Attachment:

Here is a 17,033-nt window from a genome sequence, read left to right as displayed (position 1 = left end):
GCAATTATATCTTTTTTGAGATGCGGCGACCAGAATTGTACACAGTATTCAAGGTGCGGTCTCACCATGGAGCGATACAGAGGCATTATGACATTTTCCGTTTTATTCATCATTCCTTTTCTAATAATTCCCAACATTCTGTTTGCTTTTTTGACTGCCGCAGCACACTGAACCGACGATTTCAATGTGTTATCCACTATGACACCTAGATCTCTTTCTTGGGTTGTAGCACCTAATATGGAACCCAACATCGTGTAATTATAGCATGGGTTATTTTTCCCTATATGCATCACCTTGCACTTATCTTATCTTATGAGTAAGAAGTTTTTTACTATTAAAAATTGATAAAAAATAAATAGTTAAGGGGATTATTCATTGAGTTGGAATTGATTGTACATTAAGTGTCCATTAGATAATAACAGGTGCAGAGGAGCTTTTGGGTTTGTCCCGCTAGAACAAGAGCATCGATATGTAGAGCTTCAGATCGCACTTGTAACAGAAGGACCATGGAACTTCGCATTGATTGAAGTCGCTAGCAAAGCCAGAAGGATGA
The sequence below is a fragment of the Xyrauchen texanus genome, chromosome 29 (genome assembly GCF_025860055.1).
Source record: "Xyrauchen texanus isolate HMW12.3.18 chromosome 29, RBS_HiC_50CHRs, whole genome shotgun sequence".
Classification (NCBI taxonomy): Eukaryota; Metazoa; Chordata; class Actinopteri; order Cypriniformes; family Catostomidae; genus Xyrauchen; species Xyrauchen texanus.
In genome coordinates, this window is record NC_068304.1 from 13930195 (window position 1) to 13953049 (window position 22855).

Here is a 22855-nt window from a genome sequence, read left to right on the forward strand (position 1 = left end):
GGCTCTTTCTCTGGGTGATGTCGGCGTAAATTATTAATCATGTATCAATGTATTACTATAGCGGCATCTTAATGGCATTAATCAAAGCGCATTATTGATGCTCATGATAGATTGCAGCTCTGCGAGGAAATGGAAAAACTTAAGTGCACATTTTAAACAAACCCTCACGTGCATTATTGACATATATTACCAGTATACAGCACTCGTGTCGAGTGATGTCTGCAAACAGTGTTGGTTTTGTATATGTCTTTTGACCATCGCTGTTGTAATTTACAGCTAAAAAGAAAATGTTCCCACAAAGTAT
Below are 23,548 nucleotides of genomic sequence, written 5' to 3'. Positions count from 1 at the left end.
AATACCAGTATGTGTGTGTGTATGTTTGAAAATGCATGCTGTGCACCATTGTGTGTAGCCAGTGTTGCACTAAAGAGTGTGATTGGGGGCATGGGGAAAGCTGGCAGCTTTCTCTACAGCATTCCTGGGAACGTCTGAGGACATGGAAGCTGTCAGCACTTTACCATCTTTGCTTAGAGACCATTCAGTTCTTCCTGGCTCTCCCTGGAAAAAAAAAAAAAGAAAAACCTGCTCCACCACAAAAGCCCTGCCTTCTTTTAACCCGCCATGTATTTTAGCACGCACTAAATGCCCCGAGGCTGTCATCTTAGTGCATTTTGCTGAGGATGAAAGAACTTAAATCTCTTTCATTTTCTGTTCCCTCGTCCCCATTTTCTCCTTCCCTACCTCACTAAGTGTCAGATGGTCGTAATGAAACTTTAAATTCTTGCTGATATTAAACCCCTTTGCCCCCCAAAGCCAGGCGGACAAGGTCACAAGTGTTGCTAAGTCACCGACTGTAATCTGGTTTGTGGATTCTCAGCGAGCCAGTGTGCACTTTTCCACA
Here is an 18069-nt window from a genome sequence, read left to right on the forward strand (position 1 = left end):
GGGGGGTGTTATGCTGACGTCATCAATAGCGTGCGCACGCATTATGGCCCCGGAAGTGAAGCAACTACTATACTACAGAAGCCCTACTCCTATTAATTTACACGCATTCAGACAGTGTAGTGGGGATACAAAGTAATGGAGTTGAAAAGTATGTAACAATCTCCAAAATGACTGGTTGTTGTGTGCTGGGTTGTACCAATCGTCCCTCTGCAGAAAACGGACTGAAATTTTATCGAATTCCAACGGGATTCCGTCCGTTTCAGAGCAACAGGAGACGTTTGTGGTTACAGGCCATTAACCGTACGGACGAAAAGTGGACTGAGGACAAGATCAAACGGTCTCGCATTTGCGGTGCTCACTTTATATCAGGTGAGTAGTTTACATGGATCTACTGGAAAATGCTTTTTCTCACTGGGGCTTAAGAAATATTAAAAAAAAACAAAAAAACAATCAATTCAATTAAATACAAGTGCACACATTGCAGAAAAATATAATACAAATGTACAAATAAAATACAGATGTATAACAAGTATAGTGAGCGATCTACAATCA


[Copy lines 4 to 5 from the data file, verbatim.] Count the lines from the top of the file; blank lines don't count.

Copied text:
Source record: "Xyrauchen texanus isolate HMW12.3.18 chromosome 29, RBS_HiC_50CHRs, whole genome shotgun sequence".
Classification (NCBI taxonomy): Eukaryota; Metazoa; Chordata; class Actinopteri; order Cypriniformes; family Catostomidae; genus Xyrauchen; species Xyrauchen texanus.